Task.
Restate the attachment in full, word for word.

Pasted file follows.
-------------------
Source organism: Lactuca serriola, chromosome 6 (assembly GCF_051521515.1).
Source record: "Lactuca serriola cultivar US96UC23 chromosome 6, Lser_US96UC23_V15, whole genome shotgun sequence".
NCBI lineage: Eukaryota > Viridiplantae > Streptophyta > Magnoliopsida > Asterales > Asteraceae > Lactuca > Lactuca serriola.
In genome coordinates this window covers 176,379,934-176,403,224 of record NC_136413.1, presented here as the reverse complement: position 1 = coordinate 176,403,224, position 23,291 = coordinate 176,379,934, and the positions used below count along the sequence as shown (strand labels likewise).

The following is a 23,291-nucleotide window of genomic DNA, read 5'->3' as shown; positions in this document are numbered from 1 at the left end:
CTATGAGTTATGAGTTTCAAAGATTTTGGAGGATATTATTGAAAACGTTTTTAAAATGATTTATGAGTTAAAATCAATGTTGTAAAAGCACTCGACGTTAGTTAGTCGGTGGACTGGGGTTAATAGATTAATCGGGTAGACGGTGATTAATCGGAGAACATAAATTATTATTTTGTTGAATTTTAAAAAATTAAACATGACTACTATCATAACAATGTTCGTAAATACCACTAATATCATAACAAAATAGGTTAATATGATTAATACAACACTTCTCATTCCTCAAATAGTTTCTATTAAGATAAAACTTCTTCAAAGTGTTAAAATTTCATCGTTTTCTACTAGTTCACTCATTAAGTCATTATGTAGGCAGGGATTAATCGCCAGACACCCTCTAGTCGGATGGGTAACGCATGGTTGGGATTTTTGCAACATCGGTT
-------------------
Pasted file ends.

Source organism: Lactuca serriola, chromosome 6 (assembly GCF_051521515.1).
Source record: "Lactuca serriola cultivar US96UC23 chromosome 6, Lser_US96UC23_V15, whole genome shotgun sequence".
NCBI lineage: Eukaryota > Viridiplantae > Streptophyta > Magnoliopsida > Asterales > Asteraceae > Lactuca > Lactuca serriola.
In genome coordinates this window covers 176,379,934-176,403,224 of record NC_136413.1, presented here as the reverse complement: position 1 = coordinate 176,403,224, position 23,291 = coordinate 176,379,934, and the positions used below count along the sequence as shown (strand labels likewise).

The following is a 23,291-nucleotide window of genomic DNA, read 5'->3' as shown; positions in this document are numbered from 1 at the left end:
CTATGAGTTATGAGTTTCAAAGATTTTGGAGGATATTATTGAAAACGTTTTTAAAATGATTTATGAGTTAAAATCAATGTTGTAAAAGCACTCGACGTTAGTTAGTCGGTGGACTGGGGTTAATAGATTAATCGGGTAGACGGTGATTAATCGGAGAACATAAATTATTATTTTGTTGAATTTTAAAAAATTAAACATGACTACTATCATAACAATGTTCGTAAATACCACTAATATCATAACAAAATAGGTTAATATGATTAATACAACACTTCTCATTCCTCAAATAGTTTCTATTAAGATAAAACTTCTTCAAAGTGTTAAAATTTCATCGTTTTCTACTAGTTCACTCATTAAGTCATTATGTAGGCAGGGATTAATCGCCAGACACCCTCTAGTCGGATGGGTAACGCATGGTTGGGATTTTTGCAACATCGGTT